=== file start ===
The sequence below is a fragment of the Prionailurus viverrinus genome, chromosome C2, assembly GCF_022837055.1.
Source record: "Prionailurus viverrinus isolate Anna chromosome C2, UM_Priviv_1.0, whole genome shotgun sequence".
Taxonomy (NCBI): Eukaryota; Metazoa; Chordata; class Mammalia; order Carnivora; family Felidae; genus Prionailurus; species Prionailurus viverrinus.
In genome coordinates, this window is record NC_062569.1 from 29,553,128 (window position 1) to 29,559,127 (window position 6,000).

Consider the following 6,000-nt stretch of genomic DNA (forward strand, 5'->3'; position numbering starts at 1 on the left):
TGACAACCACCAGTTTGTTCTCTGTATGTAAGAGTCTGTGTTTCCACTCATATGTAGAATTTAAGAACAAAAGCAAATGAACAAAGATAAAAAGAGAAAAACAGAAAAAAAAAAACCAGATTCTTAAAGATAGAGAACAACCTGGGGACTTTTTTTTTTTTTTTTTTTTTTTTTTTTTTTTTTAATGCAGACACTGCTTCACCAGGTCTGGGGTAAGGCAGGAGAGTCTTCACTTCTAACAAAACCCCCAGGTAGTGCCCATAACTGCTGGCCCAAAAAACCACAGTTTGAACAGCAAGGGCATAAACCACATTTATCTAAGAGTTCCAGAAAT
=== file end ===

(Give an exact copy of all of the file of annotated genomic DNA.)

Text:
The sequence below is a fragment of the Prionailurus viverrinus genome, chromosome C2, assembly GCF_022837055.1.
Source record: "Prionailurus viverrinus isolate Anna chromosome C2, UM_Priviv_1.0, whole genome shotgun sequence".
Taxonomy (NCBI): Eukaryota; Metazoa; Chordata; class Mammalia; order Carnivora; family Felidae; genus Prionailurus; species Prionailurus viverrinus.
In genome coordinates, this window is record NC_062569.1 from 29,553,128 (window position 1) to 29,559,127 (window position 6,000).

Consider the following 6,000-nt stretch of genomic DNA (forward strand, 5'->3'; position numbering starts at 1 on the left):
TGACAACCACCAGTTTGTTCTCTGTATGTAAGAGTCTGTGTTTCCACTCATATGTAGAATTTAAGAACAAAAGCAAATGAACAAAGATAAAAAGAGAAAAACAGAAAAAAAAAAACCAGATTCTTAAAGATAGAGAACAACCTGGGGACTTTTTTTTTTTTTTTTTTTTTTTTTTTTTTTTTTAATGCAGACACTGCTTCACCAGGTCTGGGGTAAGGCAGGAGAGTCTTCACTTCTAACAAAACCCCCAGGTAGTGCCCATAACTGCTGGCCCAAAAAACCACAGTTTGAACAGCAAGGGCATAAACCACATTTATCTAAGAGTTCCAGAAAT